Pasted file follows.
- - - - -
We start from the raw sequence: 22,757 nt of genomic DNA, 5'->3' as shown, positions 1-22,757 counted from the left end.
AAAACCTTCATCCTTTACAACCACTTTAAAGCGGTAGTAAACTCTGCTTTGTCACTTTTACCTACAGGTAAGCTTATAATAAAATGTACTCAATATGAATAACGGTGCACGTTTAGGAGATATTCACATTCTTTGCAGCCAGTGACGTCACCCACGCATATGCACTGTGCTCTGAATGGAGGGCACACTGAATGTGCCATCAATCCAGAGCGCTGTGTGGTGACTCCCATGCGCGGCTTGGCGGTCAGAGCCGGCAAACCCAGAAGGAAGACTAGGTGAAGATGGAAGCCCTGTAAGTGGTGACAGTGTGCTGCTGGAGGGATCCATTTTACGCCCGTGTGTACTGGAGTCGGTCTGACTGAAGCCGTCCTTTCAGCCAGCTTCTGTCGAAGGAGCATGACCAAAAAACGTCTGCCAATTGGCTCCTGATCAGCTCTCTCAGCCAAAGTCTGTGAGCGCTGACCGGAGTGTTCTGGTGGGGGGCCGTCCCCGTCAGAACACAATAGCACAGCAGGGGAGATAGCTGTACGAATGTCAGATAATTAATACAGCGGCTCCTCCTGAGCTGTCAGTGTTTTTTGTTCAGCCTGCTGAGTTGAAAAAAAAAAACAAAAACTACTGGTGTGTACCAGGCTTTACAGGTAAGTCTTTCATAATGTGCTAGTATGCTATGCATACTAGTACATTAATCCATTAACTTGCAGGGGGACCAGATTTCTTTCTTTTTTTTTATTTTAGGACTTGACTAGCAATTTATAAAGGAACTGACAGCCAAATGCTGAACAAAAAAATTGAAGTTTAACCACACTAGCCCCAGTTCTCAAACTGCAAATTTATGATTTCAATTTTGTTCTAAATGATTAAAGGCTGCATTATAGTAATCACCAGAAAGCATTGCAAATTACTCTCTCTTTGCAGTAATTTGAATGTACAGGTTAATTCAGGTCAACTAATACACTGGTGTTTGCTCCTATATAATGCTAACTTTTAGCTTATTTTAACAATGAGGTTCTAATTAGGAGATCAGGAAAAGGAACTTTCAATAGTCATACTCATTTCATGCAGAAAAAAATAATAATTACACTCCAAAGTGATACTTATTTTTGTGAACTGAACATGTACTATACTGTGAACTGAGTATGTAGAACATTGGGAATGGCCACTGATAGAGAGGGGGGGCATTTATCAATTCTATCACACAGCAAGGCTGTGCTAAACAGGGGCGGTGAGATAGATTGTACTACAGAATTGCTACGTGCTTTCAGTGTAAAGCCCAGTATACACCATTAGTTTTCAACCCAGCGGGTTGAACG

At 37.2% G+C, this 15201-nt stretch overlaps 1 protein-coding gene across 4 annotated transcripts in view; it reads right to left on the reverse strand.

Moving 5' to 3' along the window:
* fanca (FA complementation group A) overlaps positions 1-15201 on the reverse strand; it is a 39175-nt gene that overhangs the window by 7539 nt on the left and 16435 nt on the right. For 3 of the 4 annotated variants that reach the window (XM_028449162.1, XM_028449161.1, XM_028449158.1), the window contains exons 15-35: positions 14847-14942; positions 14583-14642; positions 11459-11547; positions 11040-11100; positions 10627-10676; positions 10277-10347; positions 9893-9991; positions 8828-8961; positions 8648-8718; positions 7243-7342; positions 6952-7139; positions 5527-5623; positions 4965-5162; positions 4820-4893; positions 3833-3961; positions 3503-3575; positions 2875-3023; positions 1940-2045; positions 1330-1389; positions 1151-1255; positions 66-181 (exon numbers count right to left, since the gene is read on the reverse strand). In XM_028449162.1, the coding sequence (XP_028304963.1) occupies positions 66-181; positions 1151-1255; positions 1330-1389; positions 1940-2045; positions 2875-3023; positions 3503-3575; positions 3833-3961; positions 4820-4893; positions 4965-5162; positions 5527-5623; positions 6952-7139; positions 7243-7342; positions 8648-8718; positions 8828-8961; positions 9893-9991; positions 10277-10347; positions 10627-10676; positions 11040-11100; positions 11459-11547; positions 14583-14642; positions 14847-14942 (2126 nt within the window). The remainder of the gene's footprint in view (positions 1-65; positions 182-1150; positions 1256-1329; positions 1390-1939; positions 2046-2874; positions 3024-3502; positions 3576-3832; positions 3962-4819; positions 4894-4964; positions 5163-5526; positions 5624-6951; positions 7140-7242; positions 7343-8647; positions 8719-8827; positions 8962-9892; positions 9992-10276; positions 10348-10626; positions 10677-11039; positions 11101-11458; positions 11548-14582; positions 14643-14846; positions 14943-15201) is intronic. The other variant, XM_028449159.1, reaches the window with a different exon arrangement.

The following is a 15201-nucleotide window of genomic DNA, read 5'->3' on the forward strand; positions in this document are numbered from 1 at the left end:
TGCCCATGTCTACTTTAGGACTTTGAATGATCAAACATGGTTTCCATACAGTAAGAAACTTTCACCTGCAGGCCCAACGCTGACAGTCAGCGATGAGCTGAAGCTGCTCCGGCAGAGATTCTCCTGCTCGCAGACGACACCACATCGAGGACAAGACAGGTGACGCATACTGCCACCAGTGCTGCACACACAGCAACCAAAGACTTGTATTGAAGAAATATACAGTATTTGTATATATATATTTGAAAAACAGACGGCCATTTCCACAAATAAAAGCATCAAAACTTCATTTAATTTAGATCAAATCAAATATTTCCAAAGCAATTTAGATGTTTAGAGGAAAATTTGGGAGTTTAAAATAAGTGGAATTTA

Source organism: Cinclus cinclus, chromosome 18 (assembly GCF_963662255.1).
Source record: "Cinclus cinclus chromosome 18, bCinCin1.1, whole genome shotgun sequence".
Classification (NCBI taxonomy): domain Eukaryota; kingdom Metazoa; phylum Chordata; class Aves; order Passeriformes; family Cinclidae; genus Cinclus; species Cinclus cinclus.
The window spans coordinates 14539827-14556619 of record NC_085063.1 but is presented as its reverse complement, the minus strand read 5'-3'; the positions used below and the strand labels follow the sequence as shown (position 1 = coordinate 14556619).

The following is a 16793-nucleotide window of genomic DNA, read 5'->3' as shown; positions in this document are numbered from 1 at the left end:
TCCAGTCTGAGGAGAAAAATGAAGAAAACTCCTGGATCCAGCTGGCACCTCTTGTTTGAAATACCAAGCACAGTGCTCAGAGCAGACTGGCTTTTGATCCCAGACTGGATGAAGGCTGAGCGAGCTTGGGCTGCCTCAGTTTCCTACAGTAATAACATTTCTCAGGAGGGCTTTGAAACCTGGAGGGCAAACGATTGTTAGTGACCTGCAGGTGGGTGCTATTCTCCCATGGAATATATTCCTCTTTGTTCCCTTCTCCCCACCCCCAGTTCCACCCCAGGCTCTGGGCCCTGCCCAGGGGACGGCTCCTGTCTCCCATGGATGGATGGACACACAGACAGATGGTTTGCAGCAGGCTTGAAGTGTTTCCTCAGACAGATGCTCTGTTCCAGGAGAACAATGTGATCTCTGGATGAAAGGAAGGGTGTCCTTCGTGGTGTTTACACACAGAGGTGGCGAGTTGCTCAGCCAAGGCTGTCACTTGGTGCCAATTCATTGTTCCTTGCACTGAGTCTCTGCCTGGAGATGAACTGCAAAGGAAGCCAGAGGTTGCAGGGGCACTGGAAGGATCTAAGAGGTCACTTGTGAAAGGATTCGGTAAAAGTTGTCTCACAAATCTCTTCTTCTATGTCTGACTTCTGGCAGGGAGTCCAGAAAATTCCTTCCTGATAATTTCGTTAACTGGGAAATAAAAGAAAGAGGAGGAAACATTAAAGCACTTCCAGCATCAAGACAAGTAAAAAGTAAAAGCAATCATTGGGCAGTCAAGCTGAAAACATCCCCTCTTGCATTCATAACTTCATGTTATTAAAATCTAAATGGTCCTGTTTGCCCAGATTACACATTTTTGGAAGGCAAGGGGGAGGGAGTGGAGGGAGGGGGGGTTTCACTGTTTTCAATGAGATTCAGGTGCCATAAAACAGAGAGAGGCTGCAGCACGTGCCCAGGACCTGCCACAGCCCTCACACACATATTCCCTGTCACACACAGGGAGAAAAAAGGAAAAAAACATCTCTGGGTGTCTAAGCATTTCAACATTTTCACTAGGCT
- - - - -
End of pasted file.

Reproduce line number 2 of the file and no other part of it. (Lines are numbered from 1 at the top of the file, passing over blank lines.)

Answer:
AAAACCTTCATCCTTTACAACCACTTTAAAGCGGTAGTAAACTCTGCTTTGTCACTTTTACCTACAGGTAAGCTTATAATAAAATGTACTCAATATGAATAACGGTGCACGTTTAGGAGATATTCACATTCTTTGCAGCCAGTGACGTCACCCACGCATATGCACTGTGCTCTGAATGGAGGGCACACTGAATGTGCCATCAATCCAGAGCGCTGTGTGGTGACTCCCATGCGCGGCTTGGCGGTCAGAGCCGGCAAACCCAGAAGGAAGACTAGGTGAAGATGGAAGCCCTGTAAGTGGTGACAGTGTGCTGCTGGAGGGATCCATTTTACGCCCGTGTGTACTGGAGTCGGTCTGACTGAAGCCGTCCTTTCAGCCAGCTTCTGTCGAAGGAGCATGACCAAAAAACGTCTGCCAATTGGCTCCTGATCAGCTCTCTCAGCCAAAGTCTGTGAGCGCTGACCGGAGTGTTCTGGTGGGGGGCCGTCCCCGTCAGAACACAATAGCACAGCAGGGGAGATAGCTGTACGAATGTCAGATAATTAATACAGCGGCTCCTCCTGAGCTGTCAGTGTTTTTTGTTCAGCCTGCTGAGTTGAAAAAAAAAAACAAAAACTACTGGTGTGTACCAGGCTTTACAGGTAAGTCTTTCATAATGTGCTAGTATGCTATGCATACTAGTACATTAATCCATTAACTTGCAGGGGGACCAGATTTCTTTCTTTTTTTTTATTTTAGGACTTGACTAGCAATTTATAAAGGAACTGACAGCCAAATGCTGAACAAAAAAATTGAAGTTTAACCACACTAGCCCCAGTTCTCAAACTGCAAATTTATGATTTCAATTTTGTTCTAAATGATTAAAGGCTGCATTATAGTAATCACCAGAAAGCATTGCAAATTACTCTCTCTTTGCAGTAATTTGAATGTACAGGTTAATTCAGGTCAACTAATACACTGGTGTTTGCTCCTATATAATGCTAACTTTTAGCTTATTTTAACAATGAGGTTCTAATTAGGAGATCAGGAAAAGGAACTTTCAATAGTCATACTCATTTCATGCAGAAAAAAATAATAATTACACTCCAAAGTGATACTTATTTTTGTGAACTGAACATGTACTATACTGTGAACTGAGTATGTAGAACATTGGGAATGGCCACTGATAGAGAGGGGGGGCATTTATCAATTCTATCACACAGCAAGGCTGTGCTAAACAGGGGCGGTGAGATAGATTGTACTACAGAATTGCTACGTGCTTTCAGTGTAAAGCCCAGTATACACCATTAGTTTTCAACCCAGCGGGTTGAACG